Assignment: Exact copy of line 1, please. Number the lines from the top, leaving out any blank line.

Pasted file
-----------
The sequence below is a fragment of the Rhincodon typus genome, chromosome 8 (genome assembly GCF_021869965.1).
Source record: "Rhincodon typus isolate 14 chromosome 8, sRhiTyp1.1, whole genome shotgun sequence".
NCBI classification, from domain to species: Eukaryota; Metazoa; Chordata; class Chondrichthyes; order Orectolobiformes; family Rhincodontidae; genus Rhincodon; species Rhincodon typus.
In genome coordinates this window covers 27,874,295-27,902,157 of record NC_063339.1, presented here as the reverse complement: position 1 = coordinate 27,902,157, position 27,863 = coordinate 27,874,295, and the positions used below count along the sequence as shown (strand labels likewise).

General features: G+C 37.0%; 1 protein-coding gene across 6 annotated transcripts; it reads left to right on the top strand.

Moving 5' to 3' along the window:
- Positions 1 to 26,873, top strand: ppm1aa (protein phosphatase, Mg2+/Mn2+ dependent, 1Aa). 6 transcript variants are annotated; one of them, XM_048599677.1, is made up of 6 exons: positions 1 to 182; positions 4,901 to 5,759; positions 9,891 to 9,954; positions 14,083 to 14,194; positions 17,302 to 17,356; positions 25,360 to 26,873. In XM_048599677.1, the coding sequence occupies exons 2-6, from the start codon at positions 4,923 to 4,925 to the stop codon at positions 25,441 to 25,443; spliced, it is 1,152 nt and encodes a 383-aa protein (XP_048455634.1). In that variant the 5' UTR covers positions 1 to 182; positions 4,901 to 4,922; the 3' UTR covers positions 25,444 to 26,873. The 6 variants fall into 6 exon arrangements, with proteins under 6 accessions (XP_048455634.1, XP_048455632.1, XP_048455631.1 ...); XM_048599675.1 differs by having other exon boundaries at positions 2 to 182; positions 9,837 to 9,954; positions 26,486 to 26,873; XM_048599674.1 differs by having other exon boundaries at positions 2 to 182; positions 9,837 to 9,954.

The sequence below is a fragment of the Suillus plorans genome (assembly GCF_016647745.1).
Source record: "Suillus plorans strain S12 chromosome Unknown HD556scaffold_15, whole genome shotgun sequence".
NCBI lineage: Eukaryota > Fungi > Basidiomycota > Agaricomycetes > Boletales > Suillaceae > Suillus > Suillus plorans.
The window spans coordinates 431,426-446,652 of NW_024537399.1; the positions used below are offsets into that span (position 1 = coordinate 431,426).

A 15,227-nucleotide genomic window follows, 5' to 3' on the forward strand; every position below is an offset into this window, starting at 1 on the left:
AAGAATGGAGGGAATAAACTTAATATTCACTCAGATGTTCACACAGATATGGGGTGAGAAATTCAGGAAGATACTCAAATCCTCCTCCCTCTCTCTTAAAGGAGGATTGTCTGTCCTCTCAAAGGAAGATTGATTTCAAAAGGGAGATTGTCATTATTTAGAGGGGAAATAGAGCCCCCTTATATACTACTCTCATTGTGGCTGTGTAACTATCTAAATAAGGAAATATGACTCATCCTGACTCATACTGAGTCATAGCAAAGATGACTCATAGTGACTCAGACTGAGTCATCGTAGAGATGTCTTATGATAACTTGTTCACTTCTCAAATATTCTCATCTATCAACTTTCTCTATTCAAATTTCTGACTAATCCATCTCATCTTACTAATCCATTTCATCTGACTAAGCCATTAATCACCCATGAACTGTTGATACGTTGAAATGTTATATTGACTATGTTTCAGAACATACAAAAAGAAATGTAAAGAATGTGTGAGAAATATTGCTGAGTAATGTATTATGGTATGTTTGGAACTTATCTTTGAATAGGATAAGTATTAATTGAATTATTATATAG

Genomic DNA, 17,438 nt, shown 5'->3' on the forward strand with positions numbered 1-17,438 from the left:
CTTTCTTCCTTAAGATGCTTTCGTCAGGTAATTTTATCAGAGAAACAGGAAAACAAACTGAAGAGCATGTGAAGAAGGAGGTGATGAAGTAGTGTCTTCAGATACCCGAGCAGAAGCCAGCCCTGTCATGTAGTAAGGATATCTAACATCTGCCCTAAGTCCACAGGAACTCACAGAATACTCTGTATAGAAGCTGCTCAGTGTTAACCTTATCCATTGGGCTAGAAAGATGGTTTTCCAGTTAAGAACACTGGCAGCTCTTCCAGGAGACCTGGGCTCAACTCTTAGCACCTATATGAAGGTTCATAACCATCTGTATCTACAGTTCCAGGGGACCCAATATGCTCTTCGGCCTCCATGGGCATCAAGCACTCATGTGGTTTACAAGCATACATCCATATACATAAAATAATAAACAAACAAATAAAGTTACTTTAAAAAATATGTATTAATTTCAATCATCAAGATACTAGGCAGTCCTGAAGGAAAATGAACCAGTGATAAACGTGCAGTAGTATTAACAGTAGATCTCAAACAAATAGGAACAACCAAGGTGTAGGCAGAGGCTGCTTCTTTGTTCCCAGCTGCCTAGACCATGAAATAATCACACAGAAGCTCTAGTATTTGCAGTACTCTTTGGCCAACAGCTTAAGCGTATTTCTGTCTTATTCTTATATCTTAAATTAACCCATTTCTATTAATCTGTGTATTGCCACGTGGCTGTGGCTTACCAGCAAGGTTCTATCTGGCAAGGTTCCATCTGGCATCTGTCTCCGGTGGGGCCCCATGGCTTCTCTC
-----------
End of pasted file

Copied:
The sequence below is a fragment of the Rhincodon typus genome, chromosome 8 (genome assembly GCF_021869965.1).